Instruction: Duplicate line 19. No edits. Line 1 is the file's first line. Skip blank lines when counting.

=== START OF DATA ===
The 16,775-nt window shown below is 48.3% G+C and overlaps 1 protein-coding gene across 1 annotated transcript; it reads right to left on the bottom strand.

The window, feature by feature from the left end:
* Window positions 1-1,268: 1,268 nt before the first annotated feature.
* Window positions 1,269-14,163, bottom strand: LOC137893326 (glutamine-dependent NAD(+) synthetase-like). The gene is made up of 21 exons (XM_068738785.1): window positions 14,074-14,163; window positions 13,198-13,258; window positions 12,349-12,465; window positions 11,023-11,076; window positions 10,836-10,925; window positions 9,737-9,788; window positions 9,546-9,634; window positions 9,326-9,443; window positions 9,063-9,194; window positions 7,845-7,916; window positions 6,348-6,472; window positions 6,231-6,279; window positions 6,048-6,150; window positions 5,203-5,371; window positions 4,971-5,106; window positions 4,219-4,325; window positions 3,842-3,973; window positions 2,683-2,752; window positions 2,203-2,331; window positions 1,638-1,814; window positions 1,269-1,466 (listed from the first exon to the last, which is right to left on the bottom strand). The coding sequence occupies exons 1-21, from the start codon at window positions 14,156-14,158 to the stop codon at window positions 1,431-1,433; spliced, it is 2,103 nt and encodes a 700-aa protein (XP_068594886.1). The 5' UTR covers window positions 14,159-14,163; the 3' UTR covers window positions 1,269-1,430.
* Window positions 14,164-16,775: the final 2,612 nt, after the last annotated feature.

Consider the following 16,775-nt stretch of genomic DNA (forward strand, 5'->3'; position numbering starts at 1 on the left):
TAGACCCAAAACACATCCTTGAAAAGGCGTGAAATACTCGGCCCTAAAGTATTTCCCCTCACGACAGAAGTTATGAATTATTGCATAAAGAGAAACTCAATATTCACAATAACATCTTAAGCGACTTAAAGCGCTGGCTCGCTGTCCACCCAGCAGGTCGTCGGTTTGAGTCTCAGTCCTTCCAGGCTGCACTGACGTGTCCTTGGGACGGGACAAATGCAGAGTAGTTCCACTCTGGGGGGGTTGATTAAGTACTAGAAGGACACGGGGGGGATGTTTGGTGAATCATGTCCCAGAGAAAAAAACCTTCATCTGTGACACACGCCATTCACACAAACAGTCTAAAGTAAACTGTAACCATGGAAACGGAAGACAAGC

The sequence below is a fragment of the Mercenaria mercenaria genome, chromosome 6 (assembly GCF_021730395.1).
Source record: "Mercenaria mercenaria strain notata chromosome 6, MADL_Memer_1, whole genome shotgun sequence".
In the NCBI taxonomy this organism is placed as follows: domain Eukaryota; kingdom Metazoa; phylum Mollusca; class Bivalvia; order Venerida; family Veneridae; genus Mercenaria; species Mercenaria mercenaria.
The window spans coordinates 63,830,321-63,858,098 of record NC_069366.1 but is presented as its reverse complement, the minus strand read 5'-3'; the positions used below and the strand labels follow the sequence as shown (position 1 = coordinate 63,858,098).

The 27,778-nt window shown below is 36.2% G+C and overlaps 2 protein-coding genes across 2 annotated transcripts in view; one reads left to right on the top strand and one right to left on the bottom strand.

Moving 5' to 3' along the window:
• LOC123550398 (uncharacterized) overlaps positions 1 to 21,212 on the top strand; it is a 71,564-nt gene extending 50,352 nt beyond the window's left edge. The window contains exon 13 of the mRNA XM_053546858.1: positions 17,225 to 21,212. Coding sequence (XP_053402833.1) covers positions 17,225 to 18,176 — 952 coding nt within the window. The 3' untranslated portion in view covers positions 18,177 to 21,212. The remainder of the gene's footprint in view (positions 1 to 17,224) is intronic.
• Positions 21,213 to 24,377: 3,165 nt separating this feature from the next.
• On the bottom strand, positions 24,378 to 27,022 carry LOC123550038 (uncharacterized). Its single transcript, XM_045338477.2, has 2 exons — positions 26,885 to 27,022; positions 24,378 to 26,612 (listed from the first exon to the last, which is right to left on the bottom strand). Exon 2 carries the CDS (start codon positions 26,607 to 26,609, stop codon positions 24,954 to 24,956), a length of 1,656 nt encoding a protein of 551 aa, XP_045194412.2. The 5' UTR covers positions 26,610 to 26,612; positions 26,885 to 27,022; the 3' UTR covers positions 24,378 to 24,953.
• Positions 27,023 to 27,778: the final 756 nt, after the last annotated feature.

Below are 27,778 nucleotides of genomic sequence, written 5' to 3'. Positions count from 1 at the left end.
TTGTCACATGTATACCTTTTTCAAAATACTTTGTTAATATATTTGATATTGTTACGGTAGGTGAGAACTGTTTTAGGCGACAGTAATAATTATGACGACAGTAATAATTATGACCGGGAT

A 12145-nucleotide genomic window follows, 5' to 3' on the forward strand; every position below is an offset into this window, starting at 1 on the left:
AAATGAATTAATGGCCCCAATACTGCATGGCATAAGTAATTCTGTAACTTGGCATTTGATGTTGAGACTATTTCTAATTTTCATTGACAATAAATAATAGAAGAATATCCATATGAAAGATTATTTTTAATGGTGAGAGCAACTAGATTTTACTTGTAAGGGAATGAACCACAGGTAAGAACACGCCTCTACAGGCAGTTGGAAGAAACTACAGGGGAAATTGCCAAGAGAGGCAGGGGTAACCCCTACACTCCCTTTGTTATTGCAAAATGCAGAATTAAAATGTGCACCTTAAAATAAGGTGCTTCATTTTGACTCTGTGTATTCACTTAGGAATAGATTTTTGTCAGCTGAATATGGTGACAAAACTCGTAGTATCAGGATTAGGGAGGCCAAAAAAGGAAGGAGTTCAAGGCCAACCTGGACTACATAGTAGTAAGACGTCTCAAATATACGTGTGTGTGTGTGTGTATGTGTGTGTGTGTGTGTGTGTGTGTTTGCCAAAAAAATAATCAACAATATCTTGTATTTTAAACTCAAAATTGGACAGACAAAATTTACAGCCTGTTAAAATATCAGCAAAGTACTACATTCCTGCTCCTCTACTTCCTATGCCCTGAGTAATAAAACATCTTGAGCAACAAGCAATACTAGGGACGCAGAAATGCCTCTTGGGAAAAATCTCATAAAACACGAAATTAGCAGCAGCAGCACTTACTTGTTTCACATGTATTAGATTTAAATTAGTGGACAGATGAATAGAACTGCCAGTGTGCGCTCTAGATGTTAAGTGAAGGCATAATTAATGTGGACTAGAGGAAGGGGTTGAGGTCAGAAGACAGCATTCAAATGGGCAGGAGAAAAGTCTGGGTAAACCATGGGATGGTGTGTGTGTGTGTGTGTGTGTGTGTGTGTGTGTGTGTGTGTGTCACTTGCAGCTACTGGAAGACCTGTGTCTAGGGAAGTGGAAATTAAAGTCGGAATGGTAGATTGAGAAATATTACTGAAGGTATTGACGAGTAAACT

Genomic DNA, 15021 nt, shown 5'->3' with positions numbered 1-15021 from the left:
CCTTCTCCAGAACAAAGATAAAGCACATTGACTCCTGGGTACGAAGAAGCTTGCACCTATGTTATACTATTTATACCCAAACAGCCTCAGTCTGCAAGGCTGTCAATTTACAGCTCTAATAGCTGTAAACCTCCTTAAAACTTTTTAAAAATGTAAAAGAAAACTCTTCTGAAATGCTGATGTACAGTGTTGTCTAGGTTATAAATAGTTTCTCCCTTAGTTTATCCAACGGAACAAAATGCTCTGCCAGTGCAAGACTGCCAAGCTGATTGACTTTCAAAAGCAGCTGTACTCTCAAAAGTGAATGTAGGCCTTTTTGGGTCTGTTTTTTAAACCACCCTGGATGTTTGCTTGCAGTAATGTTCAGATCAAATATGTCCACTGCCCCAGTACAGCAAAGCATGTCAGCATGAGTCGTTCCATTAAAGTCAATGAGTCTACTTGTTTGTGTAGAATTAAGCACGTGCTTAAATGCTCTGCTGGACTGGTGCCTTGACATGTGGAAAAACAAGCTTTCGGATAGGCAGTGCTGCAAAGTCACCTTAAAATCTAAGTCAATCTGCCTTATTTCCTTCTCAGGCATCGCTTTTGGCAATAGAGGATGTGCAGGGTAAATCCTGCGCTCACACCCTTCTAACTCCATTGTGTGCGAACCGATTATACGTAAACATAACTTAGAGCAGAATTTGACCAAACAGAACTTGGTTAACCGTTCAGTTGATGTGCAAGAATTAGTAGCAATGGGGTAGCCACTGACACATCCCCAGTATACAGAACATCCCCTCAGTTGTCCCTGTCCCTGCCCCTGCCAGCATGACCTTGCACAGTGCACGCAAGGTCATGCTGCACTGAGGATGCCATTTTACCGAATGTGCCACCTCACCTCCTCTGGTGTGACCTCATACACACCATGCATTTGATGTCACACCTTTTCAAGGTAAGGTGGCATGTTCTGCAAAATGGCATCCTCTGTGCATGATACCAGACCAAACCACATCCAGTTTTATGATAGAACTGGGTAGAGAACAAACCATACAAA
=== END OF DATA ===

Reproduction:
TTGTCACATGTATACCTTTTTCAAAATACTTTGTTAATATATTTGATATTGTTACGGTAGGTGAGAACTGTTTTAGGCGACAGTAATAATTATGACGACAGTAATAATTATGACCGGGAT